by Tom Roseen.
For the first week in five investors were net purchasers of overall fund assets (including those of conventional funds and ETFs), injecting a little less than $23.4 billion for our Lipper’s fund-flows week ended July 11, 2018. However, despite strong economic news reported during the week, fund investors were net redeemers of equity funds (-$1.8 billion), while trade concerns drove investor assets into money market funds (+$21.3 billion), taxable bond funds (+$3.3 billion), and municipal bond funds (+$651 million).
During the flows week investors were generally optimistic ahead of the beginning of the Q2 2018 earnings reporting season, pushing the U.S. broad-based indices into the plus-column for four of the five trading days, but fund investors remained cautious. For the fund-flows week the major broad-based indices remained solidly in positive territory, with the NASDAQ Composite Price Only Index posting the strongest return of the group (+3.42%). The S&P 500 Price Only Index (+2.24%) and the Dow Jones Industrial Average Price Only Index (+2.17%) posted the second and third strongest returns. Overseas, the Xetra DAX Total Return Index (+1.47%) posted the strongest return of the broadly followed indices, trailed by the FTSE 100 Price Only Index (+0.54%) and the Nikkei 225 Price Only Index (+0.31%). The Shanghai Composite Price Only Index (-0.02%) witnessed the only decline of the group for the fund-flows week.
At the beginning of the flows week a rally in tech issues helped calm investors’ nerves after the trade-war rhetoric heated up and the Federal Reserve Board released its June FOMC meeting minutes. Facebook helped lead the tech stocks higher after a BTIG analyst significantly raised his price target for the stock. While Fed officials saw negative risks from the U.S. trade policy, they said they supported continued gradual rate increases. The Fed’s dot-plot graph indicated there will be two additional rate increases in 2018. Despite the ADP June private sector employment report coming in slightly below analyst expectations and initial jobless claims rising 3,000 the prior week, investors pushed the main indices into the green. The stock market ended the trading week on an up note after the Bureau of Labor Statistics reported the U.S. had added 231,000 jobs for June, beating analyst estimates of 200,000, which supported the argument that the economy remains healthy despite the trade-war angst.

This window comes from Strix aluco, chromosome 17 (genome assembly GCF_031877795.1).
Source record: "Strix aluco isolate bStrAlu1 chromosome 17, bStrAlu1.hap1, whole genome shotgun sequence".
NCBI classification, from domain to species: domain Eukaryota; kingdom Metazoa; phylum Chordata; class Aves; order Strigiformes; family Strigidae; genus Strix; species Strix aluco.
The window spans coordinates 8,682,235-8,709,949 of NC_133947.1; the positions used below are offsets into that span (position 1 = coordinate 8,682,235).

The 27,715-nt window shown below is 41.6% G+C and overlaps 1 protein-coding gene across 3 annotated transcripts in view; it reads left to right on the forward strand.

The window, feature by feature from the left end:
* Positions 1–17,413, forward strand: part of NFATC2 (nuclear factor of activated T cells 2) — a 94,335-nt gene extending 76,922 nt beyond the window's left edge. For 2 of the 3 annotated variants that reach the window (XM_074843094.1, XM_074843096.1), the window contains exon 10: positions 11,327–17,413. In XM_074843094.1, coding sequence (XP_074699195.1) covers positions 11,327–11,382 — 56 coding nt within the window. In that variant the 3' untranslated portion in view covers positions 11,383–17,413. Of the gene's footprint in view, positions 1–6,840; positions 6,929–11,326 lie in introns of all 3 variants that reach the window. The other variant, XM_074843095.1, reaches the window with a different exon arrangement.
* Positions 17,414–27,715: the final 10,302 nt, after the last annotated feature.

On Monday, July 9, the Dow rose by triple digits after bank stocks witnessed their largest one-day advance in three months as strong economic data appeared to offset the rising trade tensions. The Fed showed that consumer borrowing had picked up 7.6% for May. On Tuesday the S&P 500 closed at a five-month high as investor optimism rose ahead of the upcoming Q2 earnings season. On the last trading day of the flows week investors put a halt to the market’s four-day winning streak after the Trump administration announced it would assess 10% tariffs on an additional $200 billion of Chinese goods, pressuring industrial and material stocks for the day. Adding to the malaise, the June producer price index rose 0.3%, pushing producer prices up 3.4% from a year ago—well above the Fed’s 2% target.
Exchange-Traded Equity Funds